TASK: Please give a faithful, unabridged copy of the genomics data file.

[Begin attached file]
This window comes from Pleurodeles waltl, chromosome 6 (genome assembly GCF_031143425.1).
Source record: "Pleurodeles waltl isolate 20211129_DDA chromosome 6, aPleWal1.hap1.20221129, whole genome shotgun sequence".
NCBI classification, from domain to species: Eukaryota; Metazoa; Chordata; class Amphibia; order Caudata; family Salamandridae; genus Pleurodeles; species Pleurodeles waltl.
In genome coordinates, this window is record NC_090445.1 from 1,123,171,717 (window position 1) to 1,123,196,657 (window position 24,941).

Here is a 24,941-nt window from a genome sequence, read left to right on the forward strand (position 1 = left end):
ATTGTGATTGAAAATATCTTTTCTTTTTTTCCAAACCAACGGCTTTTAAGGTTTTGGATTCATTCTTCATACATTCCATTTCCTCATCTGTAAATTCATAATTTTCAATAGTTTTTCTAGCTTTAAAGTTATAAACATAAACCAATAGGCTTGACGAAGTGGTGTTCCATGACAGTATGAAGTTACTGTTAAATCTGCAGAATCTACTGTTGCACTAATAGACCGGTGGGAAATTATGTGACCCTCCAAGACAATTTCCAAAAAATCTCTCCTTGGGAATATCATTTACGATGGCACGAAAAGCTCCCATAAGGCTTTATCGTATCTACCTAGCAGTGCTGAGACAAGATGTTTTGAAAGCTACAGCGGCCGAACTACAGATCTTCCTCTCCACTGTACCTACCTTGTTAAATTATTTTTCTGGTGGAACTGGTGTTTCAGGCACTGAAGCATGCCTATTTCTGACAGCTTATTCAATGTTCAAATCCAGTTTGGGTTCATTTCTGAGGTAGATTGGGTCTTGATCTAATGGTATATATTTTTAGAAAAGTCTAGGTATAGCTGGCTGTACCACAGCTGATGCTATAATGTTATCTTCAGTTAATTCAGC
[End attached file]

This window comes from Pleurodeles waltl, chromosome 6 (genome assembly GCF_031143425.1).
Source record: "Pleurodeles waltl isolate 20211129_DDA chromosome 6, aPleWal1.hap1.20221129, whole genome shotgun sequence".
NCBI classification, from domain to species: Eukaryota; Metazoa; Chordata; class Amphibia; order Caudata; family Salamandridae; genus Pleurodeles; species Pleurodeles waltl.
In genome coordinates, this window is record NC_090445.1 from 1,123,171,717 (window position 1) to 1,123,196,657 (window position 24,941).

Here is a 24,941-nt window from a genome sequence, read left to right on the forward strand (position 1 = left end):
ATTGTGATTGAAAATATCTTTTCTTTTTTTCCAAACCAACGGCTTTTAAGGTTTTGGATTCATTCTTCATACATTCCATTTCCTCATCTGTAAATTCATAATTTTCAATAGTTTTTCTAGCTTTAAAGTTATAAACATAAACCAATAGGCTTGACGAAGTGGTGTTCCATGACAGTATGAAGTTACTGTTAAATCTGCAGAATCTACTGTTGCACTAATAGACCGGTGGGAAATTATGTGACCCTCCAAGACAATTTCCAAAAAATCTCTCCTTGGGAATATCATTTACGATGGCACGAAAAGCTCCCATAAGGCTTTATCGTATCTACCTAGCAGTGCTGAGACAAGATGTTTTGAAAGCTACAGCGGCCGAACTACAGATCTTCCTCTCCACTGTACCTACCTTGTTAAATTATTTTTCTGGTGGAACTGGTGTTTCAGGCACTGAAGCATGCCTATTTCTGACAGCTTATTCAATGTTCAAATCCAGTTTGGGTTCATTTCTGAGGTAGATTGGGTCTTGATCTAATGGTATATATTTTTAGAAAAGTCTAGGTATAGCTGGCTGTACCACAGCTGATGCTATAATGTTATCTTCAGTTAATTCAGC